State COVID-19 numbers vs local continue to not match

  • State COVID-19 numbers vs local continue to not match
    State COVID-19 numbers vs local continue to not match
  • OHS TEACHER TIFFANY ESPARZA (left) gives hand sanitizer to Declan Perez after he completed the screening process on the first day of school. SUBMITTED PHOTO
    OHS TEACHER TIFFANY ESPARZA (left) gives hand sanitizer to Declan Perez after he completed the screening process on the first day of school. SUBMITTED PHOTO

The Texas Department of State Health Services reported Crockett County to be at 160 total COVID-19 cases Monday.

Susan Bilano, director with the Family Health Center of Ozona, reported Monday that since Friday, Aug. 21, Crockett County has had six additional positive cases.

The DSHS website reported 11 active cases for Crockett County Monday with four fatalities and 145 recovered.

Crockett County has also conducted 700 total tests, according to the state website.

Crockett County CCSD has reported three student positive cases since school started on Aug. 17. Two of students attend Ozona High School and the third one is at Ozona Elementary School.

School district officials are contacting parents whose child may have come in close contact with the positive students, as well as sanitizing buildings and following screening and face mask protocols.

The district also gave notifications through email and on social media.

All cases were also reported to local and state health officials, as required.

Full school guidelines can be found on the district’s website at

Last week, Texas Education Commissioner Mike Morath told school superintendents that school districts will be required to report confirmed COVID-19 cases to the state within 24 hours.

The Texas Education Agency and Department of State Health Services will track and report cases that spring up in school communities across the state as districts reopen classrooms while the virus is still spreading.

Morath gave very little information during his phone call with superintendents about exactly what school districts will be required to report and promised to release more details next week. The state will publicly report total COVID-19 numbers in schools each week, he said.

“This is necessary to inform policymakers but also just parents, school leadership, really everybody on the number of COVID-19 cases that are happening on campus, and what the implications of those COVID-19 cases are,” Morath said.

Superintendent Raul Chavarria said the district is waiting for the link to be provided and the district will report as required.

There is no federal government effort to track all infections in schools, but some researchers are trying to fill the gaps. Some states are tracking such data but not releasing it publicly.

“This information will be submitted to DSHS any time there is a positive case in a campus community. TEA is collaborating with superintendents on the reporting process and will finalize it in the coming days. As a result, it’s important to note that this data collection effort will be updated based on the input received from Texas school districts,” the TEA and DSHS said in a joint statement.

Health experts say transparency from school districts, child care centers and the state is critical as parents make decisions about their children’s education and wellbeing — and as researchers try to understand the risks of in-person education. Although the data will be imperfect, scientists can learn from it as long as they recognize its limitations.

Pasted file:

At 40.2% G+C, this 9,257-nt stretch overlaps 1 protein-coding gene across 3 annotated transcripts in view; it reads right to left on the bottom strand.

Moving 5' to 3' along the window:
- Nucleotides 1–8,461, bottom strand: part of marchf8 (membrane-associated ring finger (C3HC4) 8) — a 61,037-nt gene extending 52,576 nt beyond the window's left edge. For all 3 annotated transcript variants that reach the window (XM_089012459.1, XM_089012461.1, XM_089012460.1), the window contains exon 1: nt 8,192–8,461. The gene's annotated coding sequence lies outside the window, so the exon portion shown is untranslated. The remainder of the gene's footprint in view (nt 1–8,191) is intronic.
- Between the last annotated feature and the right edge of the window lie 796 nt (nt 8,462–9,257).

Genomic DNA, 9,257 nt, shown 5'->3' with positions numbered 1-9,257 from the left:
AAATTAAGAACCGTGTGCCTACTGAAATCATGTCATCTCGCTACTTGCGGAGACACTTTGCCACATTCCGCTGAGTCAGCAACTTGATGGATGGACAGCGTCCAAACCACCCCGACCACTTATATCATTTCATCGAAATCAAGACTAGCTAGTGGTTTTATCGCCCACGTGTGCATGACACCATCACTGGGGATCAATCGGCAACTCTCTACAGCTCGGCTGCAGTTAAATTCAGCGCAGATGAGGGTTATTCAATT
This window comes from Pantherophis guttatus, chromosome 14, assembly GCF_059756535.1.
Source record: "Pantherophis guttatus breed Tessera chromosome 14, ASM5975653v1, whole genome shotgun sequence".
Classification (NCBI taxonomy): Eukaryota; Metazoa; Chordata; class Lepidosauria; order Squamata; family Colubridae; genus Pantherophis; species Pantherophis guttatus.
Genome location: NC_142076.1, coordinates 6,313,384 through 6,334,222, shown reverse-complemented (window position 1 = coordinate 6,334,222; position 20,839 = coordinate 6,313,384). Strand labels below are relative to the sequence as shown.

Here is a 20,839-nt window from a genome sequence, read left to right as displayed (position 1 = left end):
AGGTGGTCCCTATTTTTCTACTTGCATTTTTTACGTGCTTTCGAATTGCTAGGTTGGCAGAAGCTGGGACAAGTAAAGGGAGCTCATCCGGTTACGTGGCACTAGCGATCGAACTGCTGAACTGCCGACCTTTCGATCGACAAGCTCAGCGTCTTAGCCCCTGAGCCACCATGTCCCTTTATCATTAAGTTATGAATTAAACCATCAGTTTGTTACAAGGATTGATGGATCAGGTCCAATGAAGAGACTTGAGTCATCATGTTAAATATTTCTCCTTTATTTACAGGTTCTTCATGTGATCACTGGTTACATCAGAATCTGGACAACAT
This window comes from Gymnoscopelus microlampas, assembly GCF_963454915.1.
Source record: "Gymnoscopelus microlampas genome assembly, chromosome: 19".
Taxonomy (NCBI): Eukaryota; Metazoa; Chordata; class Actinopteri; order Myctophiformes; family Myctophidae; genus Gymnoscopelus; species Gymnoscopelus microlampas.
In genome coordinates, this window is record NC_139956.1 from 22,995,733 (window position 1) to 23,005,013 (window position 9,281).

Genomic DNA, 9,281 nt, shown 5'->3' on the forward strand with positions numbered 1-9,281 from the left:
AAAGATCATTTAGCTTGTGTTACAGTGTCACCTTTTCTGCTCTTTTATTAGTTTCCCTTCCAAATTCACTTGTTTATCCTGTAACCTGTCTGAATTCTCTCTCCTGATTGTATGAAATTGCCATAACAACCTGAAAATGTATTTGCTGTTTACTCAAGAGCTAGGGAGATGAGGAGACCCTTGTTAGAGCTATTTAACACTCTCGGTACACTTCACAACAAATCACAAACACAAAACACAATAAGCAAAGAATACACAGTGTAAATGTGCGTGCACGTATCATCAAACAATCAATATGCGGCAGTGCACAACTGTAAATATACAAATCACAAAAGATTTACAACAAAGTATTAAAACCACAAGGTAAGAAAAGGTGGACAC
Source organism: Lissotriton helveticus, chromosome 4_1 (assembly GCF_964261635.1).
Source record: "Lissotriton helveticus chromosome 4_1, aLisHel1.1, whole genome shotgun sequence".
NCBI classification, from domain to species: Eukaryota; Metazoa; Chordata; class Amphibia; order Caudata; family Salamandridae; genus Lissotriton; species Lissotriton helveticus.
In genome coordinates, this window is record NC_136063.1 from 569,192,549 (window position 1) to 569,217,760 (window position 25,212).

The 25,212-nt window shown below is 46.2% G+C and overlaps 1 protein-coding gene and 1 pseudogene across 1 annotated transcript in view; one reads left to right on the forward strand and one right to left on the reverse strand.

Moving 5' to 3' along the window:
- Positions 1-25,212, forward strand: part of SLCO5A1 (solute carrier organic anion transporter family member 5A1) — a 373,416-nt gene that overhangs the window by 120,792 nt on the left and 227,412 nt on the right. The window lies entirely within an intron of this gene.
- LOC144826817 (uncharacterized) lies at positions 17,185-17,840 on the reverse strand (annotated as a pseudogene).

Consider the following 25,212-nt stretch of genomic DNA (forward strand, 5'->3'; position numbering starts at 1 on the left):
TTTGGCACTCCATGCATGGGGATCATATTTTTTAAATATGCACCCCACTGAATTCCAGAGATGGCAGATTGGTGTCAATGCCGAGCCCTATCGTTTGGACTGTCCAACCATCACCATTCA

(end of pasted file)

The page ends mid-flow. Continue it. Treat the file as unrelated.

While research shows that children are less likely than adults to suffer severe symptoms of COVID-19, they are still at risk of becoming sick enough to require admission to intensive care units. Children with preexisting conditions like obesity and chronic lung disease have been found to be more likely to suffer a more serious course of the disease. And kids can transmit COVID-19 to their teachers or families.

A recent report from the U.S. Centers for Disease Control and Prevention found that Black and Hispanic children were much more likely to be hospitalized than white children. Just over half of Texas’ public school students are Hispanic, and about 13% are black.

Experts say precautionary measures — like mandatory mask-wearing, physical distancing, splitting children into small cohorts, sanitization and ventilation — are critical to keeping students and staff safe in classroom settings.

The City of San Angelo reported Monday, Aug. 24, 122 total for Crockett County.

The city also reported 49 total deaths for Tom Green County with 37 of those being Tom Green County residents and 12 being out-of-county residents, including some from Crockett County.

San Angelo also reported Monday that 43 people are currently hospitalized and 12 patients are in ICU with COVID-19.

Meanwhile, the number of hospitalizations in the state has been trending steadily downward since a peak in July. Experts believe that a statewide mask mandate, which Gov. Greg Abbott issued in early July, has helped slow the spread of the virus.

Hospitalizations statewide have dropped by a quarter in the last week.

On Monday, 5,019 Texans are currently hospitalized with COVID-19, that is 1,181 less than an week ago.

Also on Monday, 2,754 new cases were reported and 11,395 deaths were reported, which is 25 more deaths reported than the day before and 1,361 more than a week ago.

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- Texas Tribune contributed this article.